[La Nuova Francia]

[La Nuova Francia]

$6,000.00 $5,000.00


Published 1556 (1606)

Image Size: 10 1/2" X 14 5/8"


Giacomo Gastaldi’s rare 2nd state untitled rare map of La Nuova Francia, first published in Giovanni Battista Ramusio’s Terzo volume delle Navigationi et Viaggi, Venice 1556, and re-printed in 1565 and 1606, provides a rudimentary sketch of the Northeast region and is a fine example of the attempt by early cartographers to forge a new portrayal of a changing world view.  The second state appeared after a fire destroyed the first woodblock and can be differentiated by weeping willows near New York Harbour and the presence on the woodblock of the occasional worm damage.
Although the St-Lawrence is incorrectly drawn to show a western flow into the Hudson River, the regions bountiful potential is beautifully drawn with depictions of the early Cod fisheries and the hunting grounds in and around Terra Nuova (Newfoundland) and Terra de Nurumbega (New England).  Gastaldi’s map is the first pictorial documentation of the claims made by the French to the Northern regions of North America as well as being the “best surviving early map to illustrate Verrazano’s discovery of New York Harbour.”  As such, the source material used by Gastaldi comes from the early exploration to the region by both Jacques Cartier and Giovanni de Verrazzano, who both sailed under Francis I of France.  In fact, Gastaldi’s map is the first to name the region surrounding the St-Lawrence as New France and Manhattan is referred to as Angloulesme, a name that would fall from general use.  Although no mention is made on this map of the failed attempts by Cartier to set up a viable colony at Charlesbourg-Royal (present day Cap Rouge) during his third voyage in 1541, the French would later use their claims to the region as the nexus on which their North American colonial empire would be founded.  It is also of interest to note that in 1580, Ramusio’s landmark work would be translated into english by John Florio, prior to any version of this work appearing in french, so as to entice public support in Britain for its own nascent exploration attempts.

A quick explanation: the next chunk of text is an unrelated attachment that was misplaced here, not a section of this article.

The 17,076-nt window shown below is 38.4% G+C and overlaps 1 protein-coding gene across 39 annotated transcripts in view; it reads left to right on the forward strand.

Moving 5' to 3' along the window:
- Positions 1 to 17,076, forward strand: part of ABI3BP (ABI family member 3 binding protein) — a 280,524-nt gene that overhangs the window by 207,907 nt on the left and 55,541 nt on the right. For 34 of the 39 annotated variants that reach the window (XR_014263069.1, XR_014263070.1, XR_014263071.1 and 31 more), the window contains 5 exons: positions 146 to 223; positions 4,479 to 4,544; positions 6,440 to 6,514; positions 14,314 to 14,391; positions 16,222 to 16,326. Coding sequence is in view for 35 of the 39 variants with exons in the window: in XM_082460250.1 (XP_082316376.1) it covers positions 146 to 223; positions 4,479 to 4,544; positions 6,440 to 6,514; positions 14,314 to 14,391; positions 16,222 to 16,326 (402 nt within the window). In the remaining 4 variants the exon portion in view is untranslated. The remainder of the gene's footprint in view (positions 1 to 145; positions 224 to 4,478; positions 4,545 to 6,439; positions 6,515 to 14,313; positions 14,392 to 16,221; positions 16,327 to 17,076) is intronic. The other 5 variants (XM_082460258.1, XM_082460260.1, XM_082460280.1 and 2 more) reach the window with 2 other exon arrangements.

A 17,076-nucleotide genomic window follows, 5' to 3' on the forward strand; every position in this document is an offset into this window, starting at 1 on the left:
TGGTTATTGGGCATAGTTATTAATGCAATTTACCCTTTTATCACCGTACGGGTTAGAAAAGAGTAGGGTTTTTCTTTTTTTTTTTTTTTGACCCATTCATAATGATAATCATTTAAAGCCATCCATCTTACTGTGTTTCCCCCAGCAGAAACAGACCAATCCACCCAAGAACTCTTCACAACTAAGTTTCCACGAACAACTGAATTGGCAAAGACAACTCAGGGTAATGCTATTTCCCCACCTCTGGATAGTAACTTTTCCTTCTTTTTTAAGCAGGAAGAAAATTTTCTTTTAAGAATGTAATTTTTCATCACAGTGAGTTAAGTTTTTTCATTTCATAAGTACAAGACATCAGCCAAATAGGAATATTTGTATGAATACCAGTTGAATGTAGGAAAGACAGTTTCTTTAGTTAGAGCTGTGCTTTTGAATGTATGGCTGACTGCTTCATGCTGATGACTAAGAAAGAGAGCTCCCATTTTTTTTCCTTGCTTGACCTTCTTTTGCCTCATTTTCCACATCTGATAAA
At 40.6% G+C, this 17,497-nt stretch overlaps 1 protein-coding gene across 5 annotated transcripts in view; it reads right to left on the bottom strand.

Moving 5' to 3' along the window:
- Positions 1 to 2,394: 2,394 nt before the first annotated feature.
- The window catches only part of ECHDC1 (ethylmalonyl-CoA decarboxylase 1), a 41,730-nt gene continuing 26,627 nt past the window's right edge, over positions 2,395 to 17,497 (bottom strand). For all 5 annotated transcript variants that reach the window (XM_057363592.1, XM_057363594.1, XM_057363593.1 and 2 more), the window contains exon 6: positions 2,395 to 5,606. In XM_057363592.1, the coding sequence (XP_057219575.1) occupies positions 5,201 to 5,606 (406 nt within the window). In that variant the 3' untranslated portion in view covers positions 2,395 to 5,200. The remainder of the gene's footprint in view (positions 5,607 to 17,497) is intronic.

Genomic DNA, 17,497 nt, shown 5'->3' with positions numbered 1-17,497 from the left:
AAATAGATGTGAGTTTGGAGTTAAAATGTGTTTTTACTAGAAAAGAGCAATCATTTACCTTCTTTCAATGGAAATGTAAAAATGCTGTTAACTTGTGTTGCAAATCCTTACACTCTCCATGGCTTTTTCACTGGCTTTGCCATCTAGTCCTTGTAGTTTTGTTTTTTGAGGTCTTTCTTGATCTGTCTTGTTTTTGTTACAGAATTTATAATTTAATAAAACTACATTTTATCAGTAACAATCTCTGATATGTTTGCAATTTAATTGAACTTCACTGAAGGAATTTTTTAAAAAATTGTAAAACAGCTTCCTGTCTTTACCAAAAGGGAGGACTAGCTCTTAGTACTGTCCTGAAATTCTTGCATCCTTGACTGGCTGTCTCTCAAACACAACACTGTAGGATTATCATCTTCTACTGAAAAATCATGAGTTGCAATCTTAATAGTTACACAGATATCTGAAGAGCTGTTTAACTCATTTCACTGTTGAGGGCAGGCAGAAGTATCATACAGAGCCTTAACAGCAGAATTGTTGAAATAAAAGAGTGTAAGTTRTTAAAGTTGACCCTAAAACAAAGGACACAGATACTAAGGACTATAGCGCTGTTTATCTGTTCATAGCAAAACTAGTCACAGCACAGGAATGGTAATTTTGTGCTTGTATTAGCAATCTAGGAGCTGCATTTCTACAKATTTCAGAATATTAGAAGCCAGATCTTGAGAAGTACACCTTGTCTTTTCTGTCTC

(Sources: BRM item 2108, Burden, Mapping of North America #35. BLR item 19429,  Cohen & Augustyn, Kershaw #15b. Barnes, J.R., Giovanni Battista Ramusio and the History of Discoveries, JCBL exhibition The Early French Exploration & Settlement: Inventing New France, by Susan Danforth)